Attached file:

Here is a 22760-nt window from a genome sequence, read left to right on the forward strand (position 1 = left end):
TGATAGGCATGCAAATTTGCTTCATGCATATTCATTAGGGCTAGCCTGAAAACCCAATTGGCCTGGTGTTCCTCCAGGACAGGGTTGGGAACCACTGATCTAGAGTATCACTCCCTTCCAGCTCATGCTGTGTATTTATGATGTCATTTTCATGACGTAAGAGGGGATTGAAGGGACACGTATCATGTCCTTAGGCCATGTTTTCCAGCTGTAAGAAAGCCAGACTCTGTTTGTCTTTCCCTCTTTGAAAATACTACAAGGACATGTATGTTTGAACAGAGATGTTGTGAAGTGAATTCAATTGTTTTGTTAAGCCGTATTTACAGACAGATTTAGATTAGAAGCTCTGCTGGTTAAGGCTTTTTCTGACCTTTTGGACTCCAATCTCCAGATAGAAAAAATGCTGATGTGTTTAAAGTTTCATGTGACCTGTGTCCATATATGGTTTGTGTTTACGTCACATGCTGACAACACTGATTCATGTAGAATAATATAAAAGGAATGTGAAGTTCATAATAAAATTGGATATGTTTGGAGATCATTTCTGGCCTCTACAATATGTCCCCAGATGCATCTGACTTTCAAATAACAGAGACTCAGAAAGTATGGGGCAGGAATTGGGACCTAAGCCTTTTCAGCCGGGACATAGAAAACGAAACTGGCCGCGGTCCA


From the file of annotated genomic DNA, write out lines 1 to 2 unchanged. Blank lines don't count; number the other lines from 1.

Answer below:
Here is a 22760-nt window from a genome sequence, read left to right on the forward strand (position 1 = left end):
TGATAGGCATGCAAATTTGCTTCATGCATATTCATTAGGGCTAGCCTGAAAACCCAATTGGCCTGGTGTTCCTCCAGGACAGGGTTGGGAACCACTGATCTAGAGTATCACTCCCTTCCAGCTCATGCTGTGTATTTATGATGTCATTTTCATGACGTAAGAGGGGATTGAAGGGACACGTATCATGTCCTTAGGCCATGTTTTCCAGCTGTAAGAAAGCCAGACTCTGTTTGTCTTTCCCTCTTTGAAAATACTACAAGGACATGTATGTTTGAACAGAGATGTTGTGAAGTGAATTCAATTGTTTTGTTAAGCCGTATTTACAGACAGATTTAGATTAGAAGCTCTGCTGGTTAAGGCTTTTTCTGACCTTTTGGACTCCAATCTCCAGATAGAAAAAATGCTGATGTGTTTAAAGTTTCATGTGACCTGTGTCCATATATGGTTTGTGTTTACGTCACATGCTGACAACACTGATTCATGTAGAATAATATAAAAGGAATGTGAAGTTCATAATAAAATTGGATATGTTTGGAGATCATTTCTGGCCTCTACAATATGTCCCCAGATGCATCTGACTTTCAAATAACAGAGACTCAGAAAGTATGGGGCAGGAATTGGGACCTAAGCCTTTTCAGCCGGGACATAGAAAACGAAACTGGCCGCGGTCCA